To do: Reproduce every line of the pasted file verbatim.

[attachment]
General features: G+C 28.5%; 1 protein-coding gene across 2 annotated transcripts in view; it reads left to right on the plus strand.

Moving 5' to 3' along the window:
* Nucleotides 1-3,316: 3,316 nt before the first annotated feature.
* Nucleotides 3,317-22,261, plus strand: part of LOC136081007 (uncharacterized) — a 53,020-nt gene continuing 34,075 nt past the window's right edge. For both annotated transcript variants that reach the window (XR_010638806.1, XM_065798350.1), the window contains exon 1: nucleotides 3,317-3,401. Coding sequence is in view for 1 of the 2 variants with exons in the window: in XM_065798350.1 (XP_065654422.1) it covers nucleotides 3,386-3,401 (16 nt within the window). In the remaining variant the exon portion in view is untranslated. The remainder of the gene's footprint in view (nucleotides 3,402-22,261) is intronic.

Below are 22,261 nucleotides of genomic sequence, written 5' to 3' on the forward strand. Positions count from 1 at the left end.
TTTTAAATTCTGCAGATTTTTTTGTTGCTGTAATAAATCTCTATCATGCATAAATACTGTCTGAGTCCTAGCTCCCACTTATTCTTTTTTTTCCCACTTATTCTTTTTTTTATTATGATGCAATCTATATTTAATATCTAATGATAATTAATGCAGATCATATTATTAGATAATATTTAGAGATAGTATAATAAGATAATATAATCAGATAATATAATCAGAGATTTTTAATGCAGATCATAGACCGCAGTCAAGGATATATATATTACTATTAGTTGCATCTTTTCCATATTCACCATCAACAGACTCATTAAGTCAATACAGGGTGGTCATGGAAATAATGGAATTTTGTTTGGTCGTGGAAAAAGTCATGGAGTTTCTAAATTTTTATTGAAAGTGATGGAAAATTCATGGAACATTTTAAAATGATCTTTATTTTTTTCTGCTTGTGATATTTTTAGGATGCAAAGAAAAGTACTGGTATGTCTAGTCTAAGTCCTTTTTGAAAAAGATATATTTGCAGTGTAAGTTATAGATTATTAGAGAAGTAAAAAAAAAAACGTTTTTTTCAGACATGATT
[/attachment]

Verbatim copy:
General features: G+C 28.5%; 1 protein-coding gene across 2 annotated transcripts in view; it reads left to right on the plus strand.

Moving 5' to 3' along the window:
* Nucleotides 1-3,316: 3,316 nt before the first annotated feature.
* Nucleotides 3,317-22,261, plus strand: part of LOC136081007 (uncharacterized) — a 53,020-nt gene continuing 34,075 nt past the window's right edge. For both annotated transcript variants that reach the window (XR_010638806.1, XM_065798350.1), the window contains exon 1: nucleotides 3,317-3,401. Coding sequence is in view for 1 of the 2 variants with exons in the window: in XM_065798350.1 (XP_065654422.1) it covers nucleotides 3,386-3,401 (16 nt within the window). In the remaining variant the exon portion in view is untranslated. The remainder of the gene's footprint in view (nucleotides 3,402-22,261) is intronic.

Below are 22,261 nucleotides of genomic sequence, written 5' to 3' on the forward strand. Positions count from 1 at the left end.
TTTTAAATTCTGCAGATTTTTTTGTTGCTGTAATAAATCTCTATCATGCATAAATACTGTCTGAGTCCTAGCTCCCACTTATTCTTTTTTTTCCCACTTATTCTTTTTTTTATTATGATGCAATCTATATTTAATATCTAATGATAATTAATGCAGATCATATTATTAGATAATATTTAGAGATAGTATAATAAGATAATATAATCAGATAATATAATCAGAGATTTTTAATGCAGATCATAGACCGCAGTCAAGGATATATATATTACTATTAGTTGCATCTTTTCCATATTCACCATCAACAGACTCATTAAGTCAATACAGGGTGGTCATGGAAATAATGGAATTTTGTTTGGTCGTGGAAAAAGTCATGGAGTTTCTAAATTTTTATTGAAAGTGATGGAAAATTCATGGAACATTTTAAAATGATCTTTATTTTTTTCTGCTTGTGATATTTTTAGGATGCAAAGAAAAGTACTGGTATGTCTAGTCTAAGTCCTTTTTGAAAAAGATATATTTGCAGTGTAAGTTATAGATTATTAGAGAAGTAAAAAAAAAAACGTTTTTTTCAGACATGATT